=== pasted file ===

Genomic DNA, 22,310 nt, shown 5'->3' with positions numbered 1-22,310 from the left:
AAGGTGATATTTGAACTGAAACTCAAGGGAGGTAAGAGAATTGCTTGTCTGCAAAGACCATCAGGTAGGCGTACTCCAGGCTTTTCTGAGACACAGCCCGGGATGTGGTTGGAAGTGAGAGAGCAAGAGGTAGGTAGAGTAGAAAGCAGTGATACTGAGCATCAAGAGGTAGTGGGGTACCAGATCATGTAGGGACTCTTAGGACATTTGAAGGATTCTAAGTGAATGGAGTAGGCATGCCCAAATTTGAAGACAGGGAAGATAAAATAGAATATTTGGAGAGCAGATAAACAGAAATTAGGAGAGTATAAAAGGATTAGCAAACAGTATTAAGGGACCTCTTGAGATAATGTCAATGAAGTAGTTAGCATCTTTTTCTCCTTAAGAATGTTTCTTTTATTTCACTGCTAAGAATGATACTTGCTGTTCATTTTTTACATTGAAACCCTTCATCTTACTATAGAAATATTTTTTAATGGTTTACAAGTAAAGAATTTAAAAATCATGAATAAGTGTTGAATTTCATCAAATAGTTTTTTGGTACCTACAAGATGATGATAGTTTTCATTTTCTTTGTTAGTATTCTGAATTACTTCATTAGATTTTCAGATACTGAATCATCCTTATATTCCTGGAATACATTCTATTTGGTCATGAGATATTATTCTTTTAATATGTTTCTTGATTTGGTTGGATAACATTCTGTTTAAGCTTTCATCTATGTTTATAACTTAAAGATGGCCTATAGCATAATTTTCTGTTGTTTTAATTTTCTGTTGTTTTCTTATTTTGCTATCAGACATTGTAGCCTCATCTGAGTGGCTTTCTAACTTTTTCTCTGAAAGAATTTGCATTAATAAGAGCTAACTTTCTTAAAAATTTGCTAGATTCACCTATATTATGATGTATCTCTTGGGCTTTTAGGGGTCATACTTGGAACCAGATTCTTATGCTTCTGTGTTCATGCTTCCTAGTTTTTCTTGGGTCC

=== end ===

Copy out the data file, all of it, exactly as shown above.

Genomic DNA, 22,310 nt, shown 5'->3' with positions numbered 1-22,310 from the left:
AAGGTGATATTTGAACTGAAACTCAAGGGAGGTAAGAGAATTGCTTGTCTGCAAAGACCATCAGGTAGGCGTACTCCAGGCTTTTCTGAGACACAGCCCGGGATGTGGTTGGAAGTGAGAGAGCAAGAGGTAGGTAGAGTAGAAAGCAGTGATACTGAGCATCAAGAGGTAGTGGGGTACCAGATCATGTAGGGACTCTTAGGACATTTGAAGGATTCTAAGTGAATGGAGTAGGCATGCCCAAATTTGAAGACAGGGAAGATAAAATAGAATATTTGGAGAGCAGATAAACAGAAATTAGGAGAGTATAAAAGGATTAGCAAACAGTATTAAGGGACCTCTTGAGATAATGTCAATGAAGTAGTTAGCATCTTTTTCTCCTTAAGAATGTTTCTTTTATTTCACTGCTAAGAATGATACTTGCTGTTCATTTTTTACATTGAAACCCTTCATCTTACTATAGAAATATTTTTTAATGGTTTACAAGTAAAGAATTTAAAAATCATGAATAAGTGTTGAATTTCATCAAATAGTTTTTTGGTACCTACAAGATGATGATAGTTTTCATTTTCTTTGTTAGTATTCTGAATTACTTCATTAGATTTTCAGATACTGAATCATCCTTATATTCCTGGAATACATTCTATTTGGTCATGAGATATTATTCTTTTAATATGTTTCTTGATTTGGTTGGATAACATTCTGTTTAAGCTTTCATCTATGTTTATAACTTAAAGATGGCCTATAGCATAATTTTCTGTTGTTTTAATTTTCTGTTGTTTTCTTATTTTGCTATCAGACATTGTAGCCTCATCTGAGTGGCTTTCTAACTTTTTCTCTGAAAGAATTTGCATTAATAAGAGCTAACTTTCTTAAAAATTTGCTAGATTCACCTATATTATGATGTATCTCTTGGGCTTTTAGGGGTCATACTTGGAACCAGATTCTTATGCTTCTGTGTTCATGCTTCCTAGTTTTTCTTGGGTCC